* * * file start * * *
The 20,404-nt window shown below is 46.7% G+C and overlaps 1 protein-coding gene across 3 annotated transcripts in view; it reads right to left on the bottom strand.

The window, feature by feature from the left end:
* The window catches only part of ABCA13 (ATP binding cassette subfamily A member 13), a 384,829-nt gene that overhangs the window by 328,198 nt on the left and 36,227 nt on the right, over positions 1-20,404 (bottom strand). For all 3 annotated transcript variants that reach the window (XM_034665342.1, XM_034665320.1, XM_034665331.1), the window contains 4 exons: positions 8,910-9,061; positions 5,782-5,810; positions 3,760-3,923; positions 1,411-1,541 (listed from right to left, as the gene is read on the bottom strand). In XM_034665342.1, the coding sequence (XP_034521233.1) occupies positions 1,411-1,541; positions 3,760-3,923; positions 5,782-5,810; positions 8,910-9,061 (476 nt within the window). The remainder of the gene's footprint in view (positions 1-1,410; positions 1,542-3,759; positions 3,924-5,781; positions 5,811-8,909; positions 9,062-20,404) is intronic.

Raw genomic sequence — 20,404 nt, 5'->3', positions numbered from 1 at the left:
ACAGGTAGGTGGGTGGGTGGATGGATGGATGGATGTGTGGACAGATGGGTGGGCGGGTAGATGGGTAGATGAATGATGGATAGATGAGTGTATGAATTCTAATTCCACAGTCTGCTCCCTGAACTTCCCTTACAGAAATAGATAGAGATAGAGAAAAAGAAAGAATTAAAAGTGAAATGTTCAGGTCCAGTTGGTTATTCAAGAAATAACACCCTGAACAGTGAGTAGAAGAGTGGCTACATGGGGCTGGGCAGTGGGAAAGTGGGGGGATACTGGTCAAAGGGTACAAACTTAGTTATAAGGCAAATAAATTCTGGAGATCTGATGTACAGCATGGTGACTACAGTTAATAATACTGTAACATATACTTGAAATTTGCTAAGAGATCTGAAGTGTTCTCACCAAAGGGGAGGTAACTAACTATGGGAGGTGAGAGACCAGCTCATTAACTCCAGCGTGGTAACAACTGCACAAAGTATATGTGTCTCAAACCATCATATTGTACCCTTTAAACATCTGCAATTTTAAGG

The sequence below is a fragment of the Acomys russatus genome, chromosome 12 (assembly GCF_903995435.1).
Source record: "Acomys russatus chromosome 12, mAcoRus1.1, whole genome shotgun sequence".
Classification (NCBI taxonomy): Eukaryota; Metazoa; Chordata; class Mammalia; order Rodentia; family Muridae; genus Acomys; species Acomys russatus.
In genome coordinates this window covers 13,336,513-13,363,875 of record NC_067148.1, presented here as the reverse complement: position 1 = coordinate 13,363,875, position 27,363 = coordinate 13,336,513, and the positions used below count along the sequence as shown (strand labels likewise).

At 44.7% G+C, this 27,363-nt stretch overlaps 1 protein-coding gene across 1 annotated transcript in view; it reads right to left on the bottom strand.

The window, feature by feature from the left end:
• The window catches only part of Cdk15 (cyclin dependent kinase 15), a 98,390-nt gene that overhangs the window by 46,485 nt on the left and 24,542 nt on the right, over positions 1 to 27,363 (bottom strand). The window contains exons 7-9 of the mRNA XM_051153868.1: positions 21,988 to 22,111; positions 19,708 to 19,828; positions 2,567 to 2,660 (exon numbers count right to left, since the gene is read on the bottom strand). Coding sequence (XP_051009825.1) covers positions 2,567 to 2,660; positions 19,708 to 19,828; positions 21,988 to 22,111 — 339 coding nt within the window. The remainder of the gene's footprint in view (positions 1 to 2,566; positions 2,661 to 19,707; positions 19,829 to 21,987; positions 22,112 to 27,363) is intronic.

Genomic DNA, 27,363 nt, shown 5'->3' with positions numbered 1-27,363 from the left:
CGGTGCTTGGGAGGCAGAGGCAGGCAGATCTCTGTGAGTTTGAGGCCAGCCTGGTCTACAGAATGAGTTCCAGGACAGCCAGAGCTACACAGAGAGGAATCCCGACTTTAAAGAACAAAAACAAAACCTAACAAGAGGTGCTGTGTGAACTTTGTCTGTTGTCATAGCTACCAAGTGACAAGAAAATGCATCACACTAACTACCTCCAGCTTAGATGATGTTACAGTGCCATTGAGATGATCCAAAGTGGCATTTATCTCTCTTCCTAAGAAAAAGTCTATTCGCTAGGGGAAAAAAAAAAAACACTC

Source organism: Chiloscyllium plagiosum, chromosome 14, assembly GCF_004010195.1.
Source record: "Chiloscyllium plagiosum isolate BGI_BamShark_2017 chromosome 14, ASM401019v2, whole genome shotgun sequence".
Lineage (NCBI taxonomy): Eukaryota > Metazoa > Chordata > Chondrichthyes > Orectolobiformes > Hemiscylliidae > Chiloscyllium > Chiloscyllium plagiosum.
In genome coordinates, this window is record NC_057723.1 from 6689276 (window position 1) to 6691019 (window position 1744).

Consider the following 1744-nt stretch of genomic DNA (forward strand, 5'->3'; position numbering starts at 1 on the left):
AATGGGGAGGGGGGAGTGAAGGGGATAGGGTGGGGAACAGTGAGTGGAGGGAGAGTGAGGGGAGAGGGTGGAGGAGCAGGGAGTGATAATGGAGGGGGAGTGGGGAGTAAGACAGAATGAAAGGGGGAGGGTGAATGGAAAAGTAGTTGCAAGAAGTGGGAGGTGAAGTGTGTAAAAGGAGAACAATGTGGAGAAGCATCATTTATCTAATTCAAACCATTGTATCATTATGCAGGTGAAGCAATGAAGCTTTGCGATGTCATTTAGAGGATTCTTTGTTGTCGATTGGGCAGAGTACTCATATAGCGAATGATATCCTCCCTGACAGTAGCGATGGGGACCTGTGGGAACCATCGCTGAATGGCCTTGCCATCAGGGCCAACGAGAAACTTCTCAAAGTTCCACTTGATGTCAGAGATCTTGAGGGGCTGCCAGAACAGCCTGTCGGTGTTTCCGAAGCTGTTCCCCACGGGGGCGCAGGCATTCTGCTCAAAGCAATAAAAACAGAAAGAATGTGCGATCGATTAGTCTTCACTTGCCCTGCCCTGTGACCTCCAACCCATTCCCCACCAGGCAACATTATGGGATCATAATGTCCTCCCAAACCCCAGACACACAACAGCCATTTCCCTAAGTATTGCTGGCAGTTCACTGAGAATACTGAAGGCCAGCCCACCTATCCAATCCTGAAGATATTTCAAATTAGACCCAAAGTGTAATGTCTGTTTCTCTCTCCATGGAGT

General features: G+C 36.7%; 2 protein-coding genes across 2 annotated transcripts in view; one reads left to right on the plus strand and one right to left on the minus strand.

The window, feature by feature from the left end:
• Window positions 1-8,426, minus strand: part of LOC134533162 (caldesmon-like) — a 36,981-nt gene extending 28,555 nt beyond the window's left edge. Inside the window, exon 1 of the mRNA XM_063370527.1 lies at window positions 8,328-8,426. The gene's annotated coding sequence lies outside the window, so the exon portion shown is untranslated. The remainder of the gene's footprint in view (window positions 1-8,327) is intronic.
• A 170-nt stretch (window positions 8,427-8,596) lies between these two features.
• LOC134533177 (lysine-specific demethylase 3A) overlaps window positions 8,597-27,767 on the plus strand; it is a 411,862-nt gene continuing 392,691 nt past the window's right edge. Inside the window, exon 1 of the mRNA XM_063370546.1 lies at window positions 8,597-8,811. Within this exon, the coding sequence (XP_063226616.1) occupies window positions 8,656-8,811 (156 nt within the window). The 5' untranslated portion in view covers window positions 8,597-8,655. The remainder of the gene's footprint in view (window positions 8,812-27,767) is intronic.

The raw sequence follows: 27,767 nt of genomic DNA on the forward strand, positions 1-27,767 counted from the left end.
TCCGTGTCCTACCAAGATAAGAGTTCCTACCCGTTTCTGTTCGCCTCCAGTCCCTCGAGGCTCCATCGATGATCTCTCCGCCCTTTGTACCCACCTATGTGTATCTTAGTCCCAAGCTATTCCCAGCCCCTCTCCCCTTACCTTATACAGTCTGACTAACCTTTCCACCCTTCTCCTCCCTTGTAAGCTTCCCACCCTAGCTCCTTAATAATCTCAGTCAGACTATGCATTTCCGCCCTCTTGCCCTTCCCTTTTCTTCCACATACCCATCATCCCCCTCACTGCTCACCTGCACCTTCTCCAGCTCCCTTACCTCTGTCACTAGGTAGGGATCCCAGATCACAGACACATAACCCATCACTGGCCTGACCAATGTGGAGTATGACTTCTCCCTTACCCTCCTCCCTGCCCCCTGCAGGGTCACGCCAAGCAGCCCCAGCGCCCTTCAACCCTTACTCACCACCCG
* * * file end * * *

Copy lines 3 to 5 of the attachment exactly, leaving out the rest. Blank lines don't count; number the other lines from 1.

* The window catches only part of ABCA13 (ATP binding cassette subfamily A member 13), a 384,829-nt gene that overhangs the window by 328,198 nt on the left and 36,227 nt on the right, over positions 1-20,404 (bottom strand). For all 3 annotated transcript variants that reach the window (XM_034665342.1, XM_034665320.1, XM_034665331.1), the window contains 4 exons: positions 8,910-9,061; positions 5,782-5,810; positions 3,760-3,923; positions 1,411-1,541 (listed from right to left, as the gene is read on the bottom strand). In XM_034665342.1, the coding sequence (XP_034521233.1) occupies positions 1,411-1,541; positions 3,760-3,923; positions 5,782-5,810; positions 8,910-9,061 (476 nt within the window). The remainder of the gene's footprint in view (positions 1-1,410; positions 1,542-3,759; positions 3,924-5,781; positions 5,811-8,909; positions 9,062-20,404) is intronic.

Raw genomic sequence — 20,404 nt, 5'->3', positions numbered from 1 at the left:
ACAGGTAGGTGGGTGGGTGGATGGATGGATGGATGTGTGGACAGATGGGTGGGCGGGTAGATGGGTAGATGAATGATGGATAGATGAGTGTATGAATTCTAATTCCACAGTCTGCTCCCTGAACTTCCCTTACAGAAATAGATAGAGATAGAGAAAAAGAAAGAATTAAAAGTGAAATGTTCAGGTCCAGTTGGTTATTCAAGAAATAACACCCTGAACAGTGAGTAGAAGAGTGGCTACATGGGGCTGGGCAGTGGGAAAGTGGGGGGATACTGGTCAAAGGGTACAAACTTAGTTATAAGGCAAATAAATTCTGGAGATCTGATGTACAGCATGGTGACTACAGTTAATAATACTGTAACATATACTTGAAATTTGCTAAGAGATCTGAAGTGTTCTCACCAAAGGGGAGGTAACTAACTATGGGAGGTGAGAGACCAGCTCATTAACTCCAGCGTGGTAACAACTGCACAAAGTATATGTGTCTCAAACCATCATATTGTACCCTTTAAACATCTGCAATTTTAAGG